Hong Kong Laptop Security: Immigration Department, Airport Division, Reports Theft Of Three Laptops.
The Immigration Department at Chek Lap Kok airport (officially known as Hong Kong International Airport. Chek Lap Kok is the name of the island on which the airport is built. And, yes, there is a joke in there for English speakers) has reported the theft of three laptop computers owned by the government body.
The good news for Hong Kongers is that the information was limited to foreign nationals. For everyone else, the good news is that the stolen devices were protected with laptop encryption software like AlertBoot.
Taken from Easily Accessible Room
The personal data on 3,000 travelers were reported as stolen on Wednesday, October 17.
The use of encryption software made sense for a number of reasons. First, there is the fact that personal information was being collected. While it’s not being revealed what type of information was lost in the “data breach” (in quotes because, let’s face it, no one is getting to that data without the correct username and password), seeing how they scan passports at airports, I imagine name, age, sex, country of origin, flight information, my picture, and other details would be have been stored.
Second, the laptops were being stored in “the immigration control duty room which airport staff and tourists can easily access” (my emphasis, thestandard.com.hk). If computers holding sensitive data were being stored in such an easily accessible location, the use of encryption is even more necessary. (scmp.com reports that the “office room…would be locked whenever staff members left” so it’s not as bad as some publications are making it sound).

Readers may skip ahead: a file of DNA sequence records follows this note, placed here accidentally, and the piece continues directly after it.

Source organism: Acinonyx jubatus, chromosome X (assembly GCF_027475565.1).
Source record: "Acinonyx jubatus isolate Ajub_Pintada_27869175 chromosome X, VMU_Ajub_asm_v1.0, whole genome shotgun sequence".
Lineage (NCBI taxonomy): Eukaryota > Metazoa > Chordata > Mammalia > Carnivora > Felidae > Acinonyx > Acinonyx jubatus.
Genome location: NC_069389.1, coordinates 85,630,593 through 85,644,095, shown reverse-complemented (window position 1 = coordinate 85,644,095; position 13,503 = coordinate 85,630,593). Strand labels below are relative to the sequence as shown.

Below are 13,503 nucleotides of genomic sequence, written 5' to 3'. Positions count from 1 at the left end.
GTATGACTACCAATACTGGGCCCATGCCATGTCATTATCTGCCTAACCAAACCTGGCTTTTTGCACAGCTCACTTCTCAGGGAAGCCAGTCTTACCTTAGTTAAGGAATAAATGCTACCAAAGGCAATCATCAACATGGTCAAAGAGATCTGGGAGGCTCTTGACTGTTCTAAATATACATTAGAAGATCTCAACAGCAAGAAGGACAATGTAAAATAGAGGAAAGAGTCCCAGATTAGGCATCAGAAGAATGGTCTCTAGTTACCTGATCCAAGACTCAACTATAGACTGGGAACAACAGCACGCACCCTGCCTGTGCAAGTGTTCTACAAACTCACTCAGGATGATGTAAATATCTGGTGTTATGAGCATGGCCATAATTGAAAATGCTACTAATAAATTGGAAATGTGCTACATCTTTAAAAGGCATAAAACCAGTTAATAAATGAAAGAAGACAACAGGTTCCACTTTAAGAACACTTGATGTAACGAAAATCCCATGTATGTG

Privacy Commissioner Notified
Despite the use of encryption, the Privacy Commissioner for Personal Data was notified of the laptops’ theft. Furthermore, the Immigration Department has implemented new security measures to ensure the incident does not recur.
Things are in a bit of flux in Hong Kong. Last year, the Privacy Commissioner has stated that companies are not required to report data breaches to his office. This is, in fact, still reflected as of this post in the Hong Kong Data Breach Notification Form found at pcpd.org.hk. Later in that same year, the Hong Kong legislature passed a bill for extending personal privacy rights, although it had more to do with Big Data usage issues than theft or loss of big amounts of data.
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